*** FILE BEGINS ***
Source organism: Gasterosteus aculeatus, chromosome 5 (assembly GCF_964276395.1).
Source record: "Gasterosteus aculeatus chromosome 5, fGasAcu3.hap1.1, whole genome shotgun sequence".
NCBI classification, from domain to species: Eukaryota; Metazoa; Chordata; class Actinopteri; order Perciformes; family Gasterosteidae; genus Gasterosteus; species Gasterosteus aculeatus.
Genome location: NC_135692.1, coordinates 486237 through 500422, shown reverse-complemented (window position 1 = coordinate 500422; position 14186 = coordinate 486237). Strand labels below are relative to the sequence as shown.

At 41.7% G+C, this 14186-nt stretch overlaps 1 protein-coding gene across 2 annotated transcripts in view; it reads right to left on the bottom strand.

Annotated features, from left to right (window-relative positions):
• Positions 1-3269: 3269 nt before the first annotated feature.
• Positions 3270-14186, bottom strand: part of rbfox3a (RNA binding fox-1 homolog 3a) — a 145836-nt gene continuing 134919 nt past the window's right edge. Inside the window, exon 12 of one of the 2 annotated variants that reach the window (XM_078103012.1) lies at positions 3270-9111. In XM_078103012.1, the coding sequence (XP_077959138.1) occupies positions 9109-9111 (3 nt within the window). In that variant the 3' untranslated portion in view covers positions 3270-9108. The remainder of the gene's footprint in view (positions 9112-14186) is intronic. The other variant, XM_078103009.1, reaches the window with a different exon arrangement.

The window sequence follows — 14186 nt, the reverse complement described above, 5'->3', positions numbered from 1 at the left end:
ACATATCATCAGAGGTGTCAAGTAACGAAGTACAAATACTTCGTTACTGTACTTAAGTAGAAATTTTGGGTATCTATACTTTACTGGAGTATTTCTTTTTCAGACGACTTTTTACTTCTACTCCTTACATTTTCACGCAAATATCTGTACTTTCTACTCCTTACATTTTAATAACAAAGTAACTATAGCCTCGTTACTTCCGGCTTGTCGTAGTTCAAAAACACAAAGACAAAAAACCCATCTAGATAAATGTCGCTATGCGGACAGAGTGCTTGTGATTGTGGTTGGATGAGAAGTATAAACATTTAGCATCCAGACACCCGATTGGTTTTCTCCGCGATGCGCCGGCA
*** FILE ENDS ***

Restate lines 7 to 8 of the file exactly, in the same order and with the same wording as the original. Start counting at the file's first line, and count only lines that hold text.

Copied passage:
• Positions 1-3269: 3269 nt before the first annotated feature.
• Positions 3270-14186, bottom strand: part of rbfox3a (RNA binding fox-1 homolog 3a) — a 145836-nt gene continuing 134919 nt past the window's right edge. Inside the window, exon 12 of one of the 2 annotated variants that reach the window (XM_078103012.1) lies at positions 3270-9111. In XM_078103012.1, the coding sequence (XP_077959138.1) occupies positions 9109-9111 (3 nt within the window). In that variant the 3' untranslated portion in view covers positions 3270-9108. The remainder of the gene's footprint in view (positions 9112-14186) is intronic. The other variant, XM_078103009.1, reaches the window with a different exon arrangement.